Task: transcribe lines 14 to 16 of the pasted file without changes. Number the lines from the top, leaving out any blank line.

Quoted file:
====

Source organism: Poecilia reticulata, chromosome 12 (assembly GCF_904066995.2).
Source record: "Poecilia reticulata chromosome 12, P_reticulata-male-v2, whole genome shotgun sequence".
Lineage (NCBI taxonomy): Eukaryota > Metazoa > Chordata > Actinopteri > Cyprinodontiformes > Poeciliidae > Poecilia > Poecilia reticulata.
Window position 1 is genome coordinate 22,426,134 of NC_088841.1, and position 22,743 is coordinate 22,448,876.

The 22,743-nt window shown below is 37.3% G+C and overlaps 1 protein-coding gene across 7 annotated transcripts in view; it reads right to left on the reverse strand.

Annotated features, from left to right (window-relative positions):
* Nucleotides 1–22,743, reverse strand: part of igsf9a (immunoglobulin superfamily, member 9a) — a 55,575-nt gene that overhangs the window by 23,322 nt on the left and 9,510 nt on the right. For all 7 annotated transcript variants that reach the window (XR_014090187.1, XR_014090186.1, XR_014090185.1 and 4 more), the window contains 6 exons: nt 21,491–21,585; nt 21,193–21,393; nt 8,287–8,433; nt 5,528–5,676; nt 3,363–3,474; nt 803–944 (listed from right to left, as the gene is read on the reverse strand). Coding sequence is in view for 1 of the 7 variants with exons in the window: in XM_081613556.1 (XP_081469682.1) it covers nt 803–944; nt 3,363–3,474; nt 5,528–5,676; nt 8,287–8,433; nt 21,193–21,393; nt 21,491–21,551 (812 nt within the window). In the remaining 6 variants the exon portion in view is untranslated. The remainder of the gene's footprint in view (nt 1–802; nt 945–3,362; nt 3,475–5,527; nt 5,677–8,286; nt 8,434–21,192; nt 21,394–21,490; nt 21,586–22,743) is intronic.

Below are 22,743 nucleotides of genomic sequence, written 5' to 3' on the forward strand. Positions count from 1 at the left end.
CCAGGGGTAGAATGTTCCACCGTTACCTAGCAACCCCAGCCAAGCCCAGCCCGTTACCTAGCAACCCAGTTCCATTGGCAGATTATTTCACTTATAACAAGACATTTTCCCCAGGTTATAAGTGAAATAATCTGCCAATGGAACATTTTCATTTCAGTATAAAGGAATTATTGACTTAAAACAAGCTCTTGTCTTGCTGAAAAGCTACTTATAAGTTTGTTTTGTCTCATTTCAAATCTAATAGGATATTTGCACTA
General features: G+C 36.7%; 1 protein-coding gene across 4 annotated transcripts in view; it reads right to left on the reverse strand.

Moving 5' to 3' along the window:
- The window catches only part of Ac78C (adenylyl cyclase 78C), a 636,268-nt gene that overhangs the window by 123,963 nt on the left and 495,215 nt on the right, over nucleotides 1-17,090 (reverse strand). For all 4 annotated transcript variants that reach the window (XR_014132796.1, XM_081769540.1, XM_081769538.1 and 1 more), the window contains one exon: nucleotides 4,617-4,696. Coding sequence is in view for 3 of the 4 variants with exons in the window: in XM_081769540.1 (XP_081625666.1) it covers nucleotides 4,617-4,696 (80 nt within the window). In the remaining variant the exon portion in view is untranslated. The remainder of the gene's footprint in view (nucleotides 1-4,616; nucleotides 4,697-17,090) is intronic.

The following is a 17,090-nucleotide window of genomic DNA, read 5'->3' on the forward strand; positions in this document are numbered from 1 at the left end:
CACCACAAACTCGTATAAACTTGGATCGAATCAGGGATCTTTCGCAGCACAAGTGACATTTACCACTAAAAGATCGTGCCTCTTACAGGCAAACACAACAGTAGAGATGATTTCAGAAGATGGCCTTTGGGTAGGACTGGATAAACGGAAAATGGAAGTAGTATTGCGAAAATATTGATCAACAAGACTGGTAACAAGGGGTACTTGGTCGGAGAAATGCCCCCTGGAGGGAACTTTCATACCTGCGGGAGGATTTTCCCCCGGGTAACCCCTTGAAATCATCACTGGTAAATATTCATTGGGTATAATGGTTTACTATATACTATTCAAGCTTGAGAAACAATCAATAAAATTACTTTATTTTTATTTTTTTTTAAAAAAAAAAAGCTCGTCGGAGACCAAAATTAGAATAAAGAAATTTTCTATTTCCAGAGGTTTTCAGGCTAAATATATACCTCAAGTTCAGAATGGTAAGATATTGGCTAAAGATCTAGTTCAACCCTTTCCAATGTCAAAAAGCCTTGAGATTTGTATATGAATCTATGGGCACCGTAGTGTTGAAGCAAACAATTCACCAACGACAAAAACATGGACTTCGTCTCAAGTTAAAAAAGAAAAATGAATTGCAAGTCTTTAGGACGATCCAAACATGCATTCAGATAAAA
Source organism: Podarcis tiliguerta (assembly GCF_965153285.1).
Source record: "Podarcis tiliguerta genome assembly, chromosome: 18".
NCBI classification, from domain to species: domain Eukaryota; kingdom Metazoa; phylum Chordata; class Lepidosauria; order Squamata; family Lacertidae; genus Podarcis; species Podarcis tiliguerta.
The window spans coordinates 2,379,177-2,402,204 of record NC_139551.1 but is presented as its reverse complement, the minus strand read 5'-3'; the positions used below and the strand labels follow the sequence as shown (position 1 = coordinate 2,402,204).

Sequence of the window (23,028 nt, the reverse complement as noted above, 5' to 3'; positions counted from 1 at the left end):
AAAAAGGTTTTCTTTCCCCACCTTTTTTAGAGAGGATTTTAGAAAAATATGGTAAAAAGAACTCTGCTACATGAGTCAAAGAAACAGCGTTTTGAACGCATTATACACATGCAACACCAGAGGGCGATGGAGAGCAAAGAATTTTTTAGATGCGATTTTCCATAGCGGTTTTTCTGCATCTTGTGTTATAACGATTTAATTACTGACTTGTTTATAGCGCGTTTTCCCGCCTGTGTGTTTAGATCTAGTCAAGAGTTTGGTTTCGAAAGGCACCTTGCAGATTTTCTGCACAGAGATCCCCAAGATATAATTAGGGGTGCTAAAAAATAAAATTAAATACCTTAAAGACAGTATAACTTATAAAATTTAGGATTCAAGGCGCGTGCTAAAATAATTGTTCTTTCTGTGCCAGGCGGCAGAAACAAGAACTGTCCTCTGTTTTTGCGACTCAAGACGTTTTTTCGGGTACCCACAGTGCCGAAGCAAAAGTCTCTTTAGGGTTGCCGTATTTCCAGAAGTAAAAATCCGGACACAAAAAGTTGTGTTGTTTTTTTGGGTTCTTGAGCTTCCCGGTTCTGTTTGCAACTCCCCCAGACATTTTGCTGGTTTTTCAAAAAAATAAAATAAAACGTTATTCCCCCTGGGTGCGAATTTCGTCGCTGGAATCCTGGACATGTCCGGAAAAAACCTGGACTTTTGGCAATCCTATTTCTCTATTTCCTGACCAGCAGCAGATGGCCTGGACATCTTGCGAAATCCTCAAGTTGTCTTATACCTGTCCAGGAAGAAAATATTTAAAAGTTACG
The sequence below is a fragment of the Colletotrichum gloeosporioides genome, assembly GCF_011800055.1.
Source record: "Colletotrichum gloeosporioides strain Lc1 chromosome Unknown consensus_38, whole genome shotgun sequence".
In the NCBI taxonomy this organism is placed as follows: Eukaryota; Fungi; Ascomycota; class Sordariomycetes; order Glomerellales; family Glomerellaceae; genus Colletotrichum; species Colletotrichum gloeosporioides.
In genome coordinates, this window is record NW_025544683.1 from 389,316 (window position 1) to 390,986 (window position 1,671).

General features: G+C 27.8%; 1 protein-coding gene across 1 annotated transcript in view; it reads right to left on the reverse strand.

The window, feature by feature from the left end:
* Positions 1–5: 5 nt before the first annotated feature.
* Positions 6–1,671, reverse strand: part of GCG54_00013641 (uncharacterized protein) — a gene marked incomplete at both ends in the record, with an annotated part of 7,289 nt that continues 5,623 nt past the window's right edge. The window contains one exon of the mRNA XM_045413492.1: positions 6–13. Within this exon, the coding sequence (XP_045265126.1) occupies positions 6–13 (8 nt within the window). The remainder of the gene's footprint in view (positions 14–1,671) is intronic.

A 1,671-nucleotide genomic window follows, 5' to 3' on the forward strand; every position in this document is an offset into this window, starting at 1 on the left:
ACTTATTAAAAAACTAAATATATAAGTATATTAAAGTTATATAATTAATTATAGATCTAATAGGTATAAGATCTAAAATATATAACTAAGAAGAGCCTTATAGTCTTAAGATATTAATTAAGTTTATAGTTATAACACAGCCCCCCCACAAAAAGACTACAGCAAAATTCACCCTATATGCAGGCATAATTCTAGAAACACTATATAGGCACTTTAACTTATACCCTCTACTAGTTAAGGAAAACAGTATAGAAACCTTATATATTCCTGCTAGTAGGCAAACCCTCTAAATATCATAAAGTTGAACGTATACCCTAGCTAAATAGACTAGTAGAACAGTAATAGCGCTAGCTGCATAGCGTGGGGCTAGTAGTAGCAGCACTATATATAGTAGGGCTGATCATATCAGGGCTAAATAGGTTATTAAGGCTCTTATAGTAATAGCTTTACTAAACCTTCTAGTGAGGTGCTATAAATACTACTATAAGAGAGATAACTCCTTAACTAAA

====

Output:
CACCACAAACTCGTATAAACTTGGATCGAATCAGGGATCTTTCGCAGCACAAGTGACATTTACCACTAAAAGATCGTGCCTCTTACAGGCAAACACAACAGTAGAGATGATTTCAGAAGATGGCCTTTGGGTAGGACTGGATAAACGGAAAATGGAAGTAGTATTGCGAAAATATTGATCAACAAGACTGGTAACAAGGGGTACTTGGTCGGAGAAATGCCCCCTGGAGGGAACTTTCATACCTGCGGGAGGATTTTCCCCCGGGTAACCCCTTGAAATCATCACTGGTAAATATTCATTGGGTATAATGGTTTACTATATACTATTCAAGCTTGAGAAACAATCAATAAAATTACTTTATTTTTATTTTTTTTTAAAAAAAAAAAGCTCGTCGGAGACCAAAATTAGAATAAAGAAATTTTCTATTTCCAGAGGTTTTCAGGCTAAATATATACCTCAAGTTCAGAATGGTAAGATATTGGCTAAAGATCTAGTTCAACCCTTTCCAATGTCAAAAAGCCTTGAGATTTGTATATGAATCTATGGGCACCGTAGTGTTGAAGCAAACAATTCACCAACGACAAAAACATGGACTTCGTCTCAAGTTAAAAAAGAAAAATGAATTGCAAGTCTTTAGGACGATCCAAACATGCATTCAGATAAAA
Source organism: Podarcis tiliguerta (assembly GCF_965153285.1).
Source record: "Podarcis tiliguerta genome assembly, chromosome: 18".